Adrian Peterson wants to rush for 2,000 yards in 2019, but the Redskins know that limiting his carries should be best for the team and the veteran rusher.
There are a lot of questions floating around about who is going to start at quarterback for the Redskins this season. The question of who will lead their backfield in rushing attempts is just as intriguing. Even at 34 years of age, Adrian Peterson still has hopes of enjoying another 2,000 yard season.
Fortunately for the veteran running back, the Redskins coaching staff has different ideas. They’re very open about their intention to give significant work to second-year pro Derrius Guice this season. The former LSU star built a lot of buzz in training camp before suffering a torn ACL before the regular season ever began. He’s expected to be cleared for action sometime during this year’s training camp.
Peterson deserves credit for enjoying a career renaissance last season in the nation’s capital, but there’s no way around the fact that he’s ancient for an NFL running back. The fact that he can still be productive after so many years and carries is a testament to his talent and work ethic. That doesn’t mean the Redskins should expect him to tote the ball 251 times again this season. Peterson handled that workload last season and just inched over the 1,000 yard rushing mark for the campaign.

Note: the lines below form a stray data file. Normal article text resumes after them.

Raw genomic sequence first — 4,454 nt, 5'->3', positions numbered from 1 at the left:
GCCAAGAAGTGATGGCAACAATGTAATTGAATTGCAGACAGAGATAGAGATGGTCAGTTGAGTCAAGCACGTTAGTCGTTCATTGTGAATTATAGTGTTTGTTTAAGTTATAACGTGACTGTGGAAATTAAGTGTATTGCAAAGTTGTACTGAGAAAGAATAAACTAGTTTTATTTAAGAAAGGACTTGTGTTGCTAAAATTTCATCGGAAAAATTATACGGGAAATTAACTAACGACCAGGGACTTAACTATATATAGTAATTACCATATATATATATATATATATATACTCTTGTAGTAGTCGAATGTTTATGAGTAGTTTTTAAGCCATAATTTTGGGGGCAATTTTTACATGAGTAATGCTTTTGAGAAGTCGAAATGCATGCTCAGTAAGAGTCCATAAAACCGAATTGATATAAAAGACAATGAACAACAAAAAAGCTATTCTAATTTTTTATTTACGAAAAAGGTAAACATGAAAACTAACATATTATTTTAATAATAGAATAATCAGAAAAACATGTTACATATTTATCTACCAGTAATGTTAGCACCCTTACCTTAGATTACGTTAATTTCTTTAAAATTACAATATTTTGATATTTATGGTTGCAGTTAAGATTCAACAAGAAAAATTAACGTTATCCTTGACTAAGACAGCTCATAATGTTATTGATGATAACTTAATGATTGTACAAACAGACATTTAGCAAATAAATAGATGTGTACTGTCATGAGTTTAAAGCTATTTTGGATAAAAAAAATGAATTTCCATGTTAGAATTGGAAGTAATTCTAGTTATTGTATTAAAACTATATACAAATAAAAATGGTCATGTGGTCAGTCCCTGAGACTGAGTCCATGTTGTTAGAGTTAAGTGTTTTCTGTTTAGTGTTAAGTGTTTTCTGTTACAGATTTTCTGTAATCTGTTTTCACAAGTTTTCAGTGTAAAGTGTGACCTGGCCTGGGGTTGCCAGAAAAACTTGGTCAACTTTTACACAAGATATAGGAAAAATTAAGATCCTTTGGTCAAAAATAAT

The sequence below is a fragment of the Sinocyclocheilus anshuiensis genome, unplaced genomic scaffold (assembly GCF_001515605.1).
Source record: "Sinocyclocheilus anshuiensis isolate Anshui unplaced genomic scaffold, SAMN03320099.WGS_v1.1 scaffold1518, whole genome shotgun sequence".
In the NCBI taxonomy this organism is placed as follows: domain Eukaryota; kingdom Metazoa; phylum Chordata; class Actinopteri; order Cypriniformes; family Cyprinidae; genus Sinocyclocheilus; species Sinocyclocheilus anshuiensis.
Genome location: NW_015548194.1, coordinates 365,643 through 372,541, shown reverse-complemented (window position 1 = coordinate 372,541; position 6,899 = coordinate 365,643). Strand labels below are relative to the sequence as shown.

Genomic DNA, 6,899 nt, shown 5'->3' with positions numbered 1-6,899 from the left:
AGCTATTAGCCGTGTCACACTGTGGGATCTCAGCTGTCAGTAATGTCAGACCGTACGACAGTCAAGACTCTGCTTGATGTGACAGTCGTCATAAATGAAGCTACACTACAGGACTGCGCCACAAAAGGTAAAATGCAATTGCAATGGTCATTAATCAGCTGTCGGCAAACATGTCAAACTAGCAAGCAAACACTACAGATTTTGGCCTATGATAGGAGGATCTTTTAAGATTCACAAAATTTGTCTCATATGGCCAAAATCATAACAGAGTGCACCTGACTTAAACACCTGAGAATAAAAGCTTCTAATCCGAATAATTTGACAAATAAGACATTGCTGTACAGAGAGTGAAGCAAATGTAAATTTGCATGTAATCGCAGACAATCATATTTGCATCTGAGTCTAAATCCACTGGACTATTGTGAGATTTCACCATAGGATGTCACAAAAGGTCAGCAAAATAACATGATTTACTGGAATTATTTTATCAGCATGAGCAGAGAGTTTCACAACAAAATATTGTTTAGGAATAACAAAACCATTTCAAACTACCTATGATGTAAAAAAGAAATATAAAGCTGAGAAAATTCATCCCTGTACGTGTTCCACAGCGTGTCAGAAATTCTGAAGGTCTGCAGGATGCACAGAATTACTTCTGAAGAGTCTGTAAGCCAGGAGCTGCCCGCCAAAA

The problem with Peterson last season is that his effectiveness declined sharply as the year progressed. Some of that blame can be laid at the feet of the Redskins offense. The group suffered a ton of injuries, including the crippling loss of quarterback Alex Smith. Even a running back in his prime was going to struggle to grind out yards given the lack of offensive talent the Redskins played with down the stretch.
Some of the explanation for Peterson”s decline must also be attributed to the number of miles on his tires as a rusher. His rushing average dropped from an impressive 4.4 yards per carry in the first half of the season to a pretty ugly mark of 3.81 in his team’s final eight games. That data sends a clear message to head coach Jay Gruden that he can’t wear Peterson out in 2019 if he wants him to be effective.
The question Gruden and his staff need to answer is just how much Guice will be involved. He’s clearly the future at the running back position, but Peterson is a proud player who needs to have his ego managed carefully. Quarterback may be getting all the headlines in DC, but running back may be just as tough to manage for the Redskins.